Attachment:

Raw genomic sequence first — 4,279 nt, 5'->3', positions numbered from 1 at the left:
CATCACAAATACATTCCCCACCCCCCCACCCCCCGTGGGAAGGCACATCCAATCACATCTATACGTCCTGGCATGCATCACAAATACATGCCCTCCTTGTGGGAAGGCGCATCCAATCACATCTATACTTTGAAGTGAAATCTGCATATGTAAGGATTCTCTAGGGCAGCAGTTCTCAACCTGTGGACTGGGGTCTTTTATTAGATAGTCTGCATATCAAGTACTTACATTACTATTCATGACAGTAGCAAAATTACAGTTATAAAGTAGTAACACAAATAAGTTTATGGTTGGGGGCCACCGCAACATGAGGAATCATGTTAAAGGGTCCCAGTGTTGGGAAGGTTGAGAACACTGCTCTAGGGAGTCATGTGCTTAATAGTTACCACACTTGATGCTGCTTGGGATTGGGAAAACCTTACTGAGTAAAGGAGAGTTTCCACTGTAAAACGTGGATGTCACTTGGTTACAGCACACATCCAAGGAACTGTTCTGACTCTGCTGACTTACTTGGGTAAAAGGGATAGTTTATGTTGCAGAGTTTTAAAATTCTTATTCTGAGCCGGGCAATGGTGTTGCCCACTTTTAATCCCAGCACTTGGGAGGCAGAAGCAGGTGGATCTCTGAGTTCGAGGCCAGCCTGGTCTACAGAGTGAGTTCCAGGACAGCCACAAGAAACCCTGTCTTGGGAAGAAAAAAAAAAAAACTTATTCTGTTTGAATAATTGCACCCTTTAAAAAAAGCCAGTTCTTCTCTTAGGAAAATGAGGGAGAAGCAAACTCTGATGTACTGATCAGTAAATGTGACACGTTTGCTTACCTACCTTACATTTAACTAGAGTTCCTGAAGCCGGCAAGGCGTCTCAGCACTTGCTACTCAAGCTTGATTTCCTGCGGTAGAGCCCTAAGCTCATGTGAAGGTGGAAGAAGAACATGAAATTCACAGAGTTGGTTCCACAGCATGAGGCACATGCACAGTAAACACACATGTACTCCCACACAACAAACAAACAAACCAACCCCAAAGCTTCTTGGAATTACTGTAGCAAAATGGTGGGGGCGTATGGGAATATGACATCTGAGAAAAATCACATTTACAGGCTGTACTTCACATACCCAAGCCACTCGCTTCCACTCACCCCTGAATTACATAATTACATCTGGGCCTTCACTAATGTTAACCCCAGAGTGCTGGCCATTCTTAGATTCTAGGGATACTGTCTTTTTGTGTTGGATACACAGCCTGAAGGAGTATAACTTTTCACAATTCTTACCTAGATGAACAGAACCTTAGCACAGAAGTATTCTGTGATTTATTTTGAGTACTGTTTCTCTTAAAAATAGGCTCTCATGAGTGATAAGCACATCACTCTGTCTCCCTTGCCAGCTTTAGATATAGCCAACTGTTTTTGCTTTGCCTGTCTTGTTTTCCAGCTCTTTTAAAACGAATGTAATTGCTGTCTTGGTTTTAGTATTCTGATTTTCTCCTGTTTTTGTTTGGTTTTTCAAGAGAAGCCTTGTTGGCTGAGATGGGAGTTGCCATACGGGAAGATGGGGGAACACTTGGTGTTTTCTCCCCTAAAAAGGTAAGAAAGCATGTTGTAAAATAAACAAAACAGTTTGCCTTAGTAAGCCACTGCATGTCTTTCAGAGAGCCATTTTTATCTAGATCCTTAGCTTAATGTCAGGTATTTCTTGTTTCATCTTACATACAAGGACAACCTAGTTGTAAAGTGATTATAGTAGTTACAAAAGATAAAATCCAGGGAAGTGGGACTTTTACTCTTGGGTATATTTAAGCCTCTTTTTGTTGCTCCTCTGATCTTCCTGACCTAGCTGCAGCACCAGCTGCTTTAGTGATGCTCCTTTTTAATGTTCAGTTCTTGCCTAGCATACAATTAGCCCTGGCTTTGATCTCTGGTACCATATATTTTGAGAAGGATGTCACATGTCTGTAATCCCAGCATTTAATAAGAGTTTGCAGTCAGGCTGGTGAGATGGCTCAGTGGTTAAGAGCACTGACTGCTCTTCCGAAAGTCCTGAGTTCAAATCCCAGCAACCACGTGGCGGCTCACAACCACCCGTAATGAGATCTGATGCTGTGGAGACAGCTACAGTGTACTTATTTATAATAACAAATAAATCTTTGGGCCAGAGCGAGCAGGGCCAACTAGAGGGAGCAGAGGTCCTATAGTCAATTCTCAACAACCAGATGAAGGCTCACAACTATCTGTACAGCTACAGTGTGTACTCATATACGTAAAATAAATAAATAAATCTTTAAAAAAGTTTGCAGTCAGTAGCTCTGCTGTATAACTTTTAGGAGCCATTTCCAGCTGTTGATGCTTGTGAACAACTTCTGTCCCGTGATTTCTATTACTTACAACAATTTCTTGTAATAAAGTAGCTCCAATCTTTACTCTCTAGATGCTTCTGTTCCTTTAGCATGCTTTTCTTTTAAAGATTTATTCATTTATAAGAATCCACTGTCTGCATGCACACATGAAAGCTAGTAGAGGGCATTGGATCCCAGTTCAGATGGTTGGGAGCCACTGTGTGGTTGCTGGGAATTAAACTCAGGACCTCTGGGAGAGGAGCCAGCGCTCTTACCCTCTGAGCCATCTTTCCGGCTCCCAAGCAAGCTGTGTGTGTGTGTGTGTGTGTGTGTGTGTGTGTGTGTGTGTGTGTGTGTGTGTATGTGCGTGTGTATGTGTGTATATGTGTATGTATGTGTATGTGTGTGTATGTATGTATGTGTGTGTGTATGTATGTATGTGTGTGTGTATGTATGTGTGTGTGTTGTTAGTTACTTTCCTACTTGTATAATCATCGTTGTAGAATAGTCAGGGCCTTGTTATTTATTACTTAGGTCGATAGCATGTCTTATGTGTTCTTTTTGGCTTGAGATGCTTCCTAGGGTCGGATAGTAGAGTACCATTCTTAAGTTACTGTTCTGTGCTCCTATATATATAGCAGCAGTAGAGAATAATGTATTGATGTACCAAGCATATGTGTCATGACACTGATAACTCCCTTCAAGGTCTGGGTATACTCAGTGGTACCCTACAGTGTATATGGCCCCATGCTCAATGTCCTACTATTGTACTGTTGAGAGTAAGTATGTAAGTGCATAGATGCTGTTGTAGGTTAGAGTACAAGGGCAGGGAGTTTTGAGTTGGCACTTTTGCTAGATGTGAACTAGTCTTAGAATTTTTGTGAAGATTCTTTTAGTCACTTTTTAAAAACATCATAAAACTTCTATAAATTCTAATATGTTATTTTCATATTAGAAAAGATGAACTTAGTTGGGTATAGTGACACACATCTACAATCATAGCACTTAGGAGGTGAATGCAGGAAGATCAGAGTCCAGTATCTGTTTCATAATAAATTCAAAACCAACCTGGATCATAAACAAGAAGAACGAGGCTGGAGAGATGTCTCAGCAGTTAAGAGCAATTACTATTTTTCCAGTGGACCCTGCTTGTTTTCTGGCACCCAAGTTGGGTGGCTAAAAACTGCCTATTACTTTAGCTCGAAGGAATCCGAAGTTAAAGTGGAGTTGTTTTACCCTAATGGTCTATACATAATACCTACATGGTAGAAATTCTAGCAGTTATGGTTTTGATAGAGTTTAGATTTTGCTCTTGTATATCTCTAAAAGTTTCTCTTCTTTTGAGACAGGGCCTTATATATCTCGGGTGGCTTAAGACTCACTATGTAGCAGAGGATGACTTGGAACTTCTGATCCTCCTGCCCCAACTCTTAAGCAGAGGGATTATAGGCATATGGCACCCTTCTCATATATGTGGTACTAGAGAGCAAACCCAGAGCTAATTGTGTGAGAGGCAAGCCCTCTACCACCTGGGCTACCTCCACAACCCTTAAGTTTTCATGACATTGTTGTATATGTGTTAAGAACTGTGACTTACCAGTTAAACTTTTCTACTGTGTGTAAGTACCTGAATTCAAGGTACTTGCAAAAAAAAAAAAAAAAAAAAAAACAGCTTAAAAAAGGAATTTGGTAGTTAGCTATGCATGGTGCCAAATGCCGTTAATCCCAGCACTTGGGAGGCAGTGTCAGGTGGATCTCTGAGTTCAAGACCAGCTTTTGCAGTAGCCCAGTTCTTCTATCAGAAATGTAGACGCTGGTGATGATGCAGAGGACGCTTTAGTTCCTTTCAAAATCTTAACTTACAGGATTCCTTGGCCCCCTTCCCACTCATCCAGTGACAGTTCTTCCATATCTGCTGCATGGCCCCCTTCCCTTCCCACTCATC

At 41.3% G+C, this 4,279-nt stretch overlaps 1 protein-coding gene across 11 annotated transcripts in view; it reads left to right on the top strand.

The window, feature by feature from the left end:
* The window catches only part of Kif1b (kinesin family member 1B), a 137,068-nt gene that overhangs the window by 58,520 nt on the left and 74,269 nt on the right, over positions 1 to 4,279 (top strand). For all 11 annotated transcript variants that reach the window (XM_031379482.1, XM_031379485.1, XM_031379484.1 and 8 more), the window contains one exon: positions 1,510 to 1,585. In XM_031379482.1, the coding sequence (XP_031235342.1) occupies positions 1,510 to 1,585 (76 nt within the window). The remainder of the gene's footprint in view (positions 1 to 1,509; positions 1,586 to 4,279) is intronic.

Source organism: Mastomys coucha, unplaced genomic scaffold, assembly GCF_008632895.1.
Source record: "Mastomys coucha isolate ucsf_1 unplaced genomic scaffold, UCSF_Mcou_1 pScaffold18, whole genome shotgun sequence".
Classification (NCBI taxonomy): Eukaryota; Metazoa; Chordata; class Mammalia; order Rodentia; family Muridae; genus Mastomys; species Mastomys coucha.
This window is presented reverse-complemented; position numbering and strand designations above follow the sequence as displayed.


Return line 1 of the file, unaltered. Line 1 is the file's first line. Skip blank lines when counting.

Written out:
Raw genomic sequence first — 4,279 nt, 5'->3', positions numbered from 1 at the left: